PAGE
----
Oulaté: The International Women’s Day theme this year is already a source of double pride for me. When I started my career digital, the industry was not well perceived, for example, especially for my parents. My parents told me it was not possible, that they never heard of that option at all. So today, the fact that the [United Nations] is putting this theme forward is a source of pride for me – I say to my parents, “Ah, well – now, you see!”

For women, as I said earlier, visibility around this [International Women’s Day theme] will actually help women. Gender equality in digital means we can develop, we can train, we can discover worlds, do business with the whole world, [if more of us can find the] means, learn the basics, the basics precisely that I try to teach within my community. With digital skills, women can get by without depending on someone.

For me, this theme helps to highlight women in the digital world. I have been offering digital skills training for young people for some time – to inform young people, especially young girls, about the basics of the Internet in a playful way accessible to youth and especially young women. Digital technology can help the women of Africa. For example, so our mothers in the village can calculate how many hectares of fields they have with a small mobile application that can also teach her how to track her crop yields, and more.

VP Dunford: This year’s International Women’s Day theme also touches the dark side of the digital world: the targeting of women for abuse and hatred online – some call it “digitally enabled gender-based violence.” What can women do to protect themselves online? Or, what institutional changes need to take place to reduce or eliminate this abuse?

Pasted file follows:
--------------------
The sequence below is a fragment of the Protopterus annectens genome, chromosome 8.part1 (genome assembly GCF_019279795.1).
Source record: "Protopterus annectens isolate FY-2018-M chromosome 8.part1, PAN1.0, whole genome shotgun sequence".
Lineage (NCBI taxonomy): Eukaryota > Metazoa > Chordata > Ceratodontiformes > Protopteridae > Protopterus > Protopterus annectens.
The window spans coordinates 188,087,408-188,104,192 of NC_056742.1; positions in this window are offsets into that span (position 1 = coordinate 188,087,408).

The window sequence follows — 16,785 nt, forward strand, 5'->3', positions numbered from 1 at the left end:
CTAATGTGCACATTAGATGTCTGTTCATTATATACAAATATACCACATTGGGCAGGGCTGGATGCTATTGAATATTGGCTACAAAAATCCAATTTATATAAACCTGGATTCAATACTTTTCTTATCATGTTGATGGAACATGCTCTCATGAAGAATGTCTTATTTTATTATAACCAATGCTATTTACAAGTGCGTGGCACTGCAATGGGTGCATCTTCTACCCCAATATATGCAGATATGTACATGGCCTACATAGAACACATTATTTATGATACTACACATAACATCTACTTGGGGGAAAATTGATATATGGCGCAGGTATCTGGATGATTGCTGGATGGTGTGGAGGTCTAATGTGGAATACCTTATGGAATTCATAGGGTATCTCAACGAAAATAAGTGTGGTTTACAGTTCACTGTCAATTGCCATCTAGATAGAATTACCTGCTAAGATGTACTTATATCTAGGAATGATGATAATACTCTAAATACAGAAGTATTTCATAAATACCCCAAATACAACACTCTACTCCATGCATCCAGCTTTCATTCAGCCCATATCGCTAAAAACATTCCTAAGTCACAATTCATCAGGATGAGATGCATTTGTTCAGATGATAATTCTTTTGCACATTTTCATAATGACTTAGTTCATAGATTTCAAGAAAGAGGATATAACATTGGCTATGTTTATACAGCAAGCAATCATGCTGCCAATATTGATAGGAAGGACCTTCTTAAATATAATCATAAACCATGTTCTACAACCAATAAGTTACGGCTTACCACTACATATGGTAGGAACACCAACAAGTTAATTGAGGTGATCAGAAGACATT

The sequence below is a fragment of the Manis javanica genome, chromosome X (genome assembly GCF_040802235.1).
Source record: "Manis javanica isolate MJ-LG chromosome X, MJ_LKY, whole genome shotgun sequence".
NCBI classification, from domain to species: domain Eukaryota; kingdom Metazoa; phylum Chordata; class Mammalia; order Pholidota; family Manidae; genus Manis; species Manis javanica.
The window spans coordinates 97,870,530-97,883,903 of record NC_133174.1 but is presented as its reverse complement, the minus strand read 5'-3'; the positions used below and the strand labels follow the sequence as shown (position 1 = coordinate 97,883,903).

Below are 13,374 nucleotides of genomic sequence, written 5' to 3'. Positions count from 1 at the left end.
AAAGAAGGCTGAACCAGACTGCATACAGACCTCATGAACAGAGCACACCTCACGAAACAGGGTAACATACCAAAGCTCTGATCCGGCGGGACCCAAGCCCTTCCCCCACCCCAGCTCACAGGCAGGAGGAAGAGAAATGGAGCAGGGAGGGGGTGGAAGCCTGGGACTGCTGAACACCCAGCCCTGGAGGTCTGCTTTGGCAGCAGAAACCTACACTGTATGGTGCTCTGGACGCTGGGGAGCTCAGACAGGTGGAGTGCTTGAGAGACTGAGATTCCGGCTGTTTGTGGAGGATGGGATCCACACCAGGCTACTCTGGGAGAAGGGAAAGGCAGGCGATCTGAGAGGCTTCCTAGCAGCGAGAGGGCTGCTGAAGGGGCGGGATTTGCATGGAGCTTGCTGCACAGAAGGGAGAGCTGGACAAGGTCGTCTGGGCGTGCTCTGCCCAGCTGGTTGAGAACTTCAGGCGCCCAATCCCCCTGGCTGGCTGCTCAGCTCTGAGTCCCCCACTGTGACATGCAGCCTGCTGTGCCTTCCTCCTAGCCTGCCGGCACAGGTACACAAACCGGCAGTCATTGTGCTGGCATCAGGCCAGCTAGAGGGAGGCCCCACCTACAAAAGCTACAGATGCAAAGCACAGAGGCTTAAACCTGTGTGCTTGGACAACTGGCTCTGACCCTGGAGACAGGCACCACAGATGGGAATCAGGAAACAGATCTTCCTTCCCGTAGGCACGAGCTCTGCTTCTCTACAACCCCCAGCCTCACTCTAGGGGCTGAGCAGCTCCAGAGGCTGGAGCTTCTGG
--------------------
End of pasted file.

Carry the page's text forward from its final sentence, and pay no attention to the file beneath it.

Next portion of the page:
Oulaté: In digital world, speech is free. In addition, digital [outlets] amplify our voices. Today, young girls on TikTok, etcetera, are more comfortable expressing themselves. However, for a certain generation of women, they are concerned about [online criticism], about what people will say. We have to create these spaces where women have freedom to express themselves and also to speak up against online harassment. Furthermore, we need the institutional support to have real consequences, because we have seen some stories where the victims have spoken up – but there were no consequences [against their harassers]. The Government must support us with policies to have real punishment. We can create support lines or telephone numbers for victims to report [for cyber-harassment].

VP Dunford: Lastly, to what degree are you optimistic about the future of digital and tech sector careers for women and girls?

Oulaté: I have a positive outlook. I’ve been in the digital field for almost 10 years and I realize that hard work pays off. Women are not always in the shadows. I receive messages from young girls who consider me as a role model, who are interested in a career they always liked but because [the sector is mostly male], they thought they could not go far.

*** Karine Oulaté, second left at an Ivorian Government medaling ceremony recognizing excellence in digital, was the only woman and youngest digital sector honoree.***